Rapid weight gain early in life may continue to haunt you in your teens and adulthood, according to a new study. Researchers from Dokkyo Medical University have found that individuals who accelerate their weight gain before preadolescence are more likely to develop high blood pressure and cardiovascular complications later in life. The findings may inspire new pediatric health guidelines and prevention strategies against the obesity epidemic that currently affects millions of U.S. kids.
While most children will continue to grow and gain weight well into their teens, there comes a time in preadolescence when the weight gain process undergoes a series of fundamental changes. This turning point, called adiposity rebound, occurs when a child’s weight and height cease to rise at a parallel rate. As a result, the child’s body mass index (BMI) begins to increase.
Most children undergo adiposity rebound at around four to six years of age. Previous studies have tied earlier adiposity rebound to an elevated risk of obesity in adolescence and adulthood. The new paper, which is published in the journal Pediatrics, sought to determine whether early adiposity rebound also ups the risk of hypertension, cardiovascular disease, and other problems typically associated with an unhealthy BMI.
Early Adiposity Rebound
To investigate, the Japanese research team surveyed 271 children born between 1995 and 1997. All subjects had had their weight and height tracked throughout their childhood with infant health checks and physical exams at school. From this data, the researchers were able to determine each child’s age at adiposity rebound.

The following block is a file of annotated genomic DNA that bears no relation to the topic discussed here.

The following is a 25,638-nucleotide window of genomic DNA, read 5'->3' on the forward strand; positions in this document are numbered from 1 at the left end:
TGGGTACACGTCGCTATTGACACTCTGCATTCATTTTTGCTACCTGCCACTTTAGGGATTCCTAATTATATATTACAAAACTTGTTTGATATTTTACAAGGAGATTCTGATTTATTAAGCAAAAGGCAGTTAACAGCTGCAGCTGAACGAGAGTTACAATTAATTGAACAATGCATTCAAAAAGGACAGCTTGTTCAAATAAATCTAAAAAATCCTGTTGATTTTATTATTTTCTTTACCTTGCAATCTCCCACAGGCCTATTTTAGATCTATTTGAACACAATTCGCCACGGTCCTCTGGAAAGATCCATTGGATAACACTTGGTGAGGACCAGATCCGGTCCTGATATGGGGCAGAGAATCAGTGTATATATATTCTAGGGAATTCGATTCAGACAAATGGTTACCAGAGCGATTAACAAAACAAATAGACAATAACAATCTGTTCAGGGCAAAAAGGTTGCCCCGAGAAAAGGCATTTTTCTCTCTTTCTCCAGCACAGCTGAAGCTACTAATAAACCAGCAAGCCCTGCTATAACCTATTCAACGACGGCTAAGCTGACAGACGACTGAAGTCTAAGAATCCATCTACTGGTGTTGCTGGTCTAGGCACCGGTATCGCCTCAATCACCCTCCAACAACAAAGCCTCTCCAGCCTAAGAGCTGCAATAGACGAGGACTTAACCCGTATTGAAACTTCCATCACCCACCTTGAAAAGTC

The team found that children who underwent adiposity rebound earlier than age four had a higher BMI at age 12 compared to children who reached the turning point at age seven. In addition, these children also had higher triglycerides and blood pressure — two factors known to increase the risk cardiovascular disease. This relationship was more pronounced in male children.
“This longitudinal population-based study indicates that children who exhibit [adiposity rebound] at a younger age are predisposed to future development of metabolic syndrome,” the researchers wrote in their conclusion. “Therefore, monitoring of [adiposity rebound] may be an effective method for the early identification of children at risk for metabolic syndrome.”
Towards a Lower Incidence of Childhood Obesity and Metabolic Syndrome
According to the Centers for Disease Control and Prevention (CDC), the incidence of childhood obesity in the U.S. more than doubled between 1980 and 2010. Today, it is estimated that 18 percent of children and adolescents ages six to 19 suffer from obesity. Aside from heart attack and stroke, long-term adverse health outcomes include sleep apnea, psychological problems, as well as joint and bone complications.
Stephen Daniels, a physician at the University Of Colorado School Of Medicine who was not involved in the current study, told reporters that the results underscore the importance of monitoring weight gain throughout early childhood. "Physicians should be tracking body mass index and should be checking for kids who are headed in the direction of being more obese," he said, speaking to Reuters. "The message is probably still more general, in terms of families working with pediatricians and family physicians to make sure that families have a healthy diet (and) that they have healthy opportunities for activity.”
Source: Satomi Koyama, Go Ichikawa, Megumi Kojima, Naoto Shimura, Toshimi Sairenchi, and Osamu Arisaka. “Adiposity Rebound and the Development of Metabolic Syndrome.” Pediatrics peds.2013-0966; published ahead of print December 23, 2013, doi:10.1542/peds.2013-0966.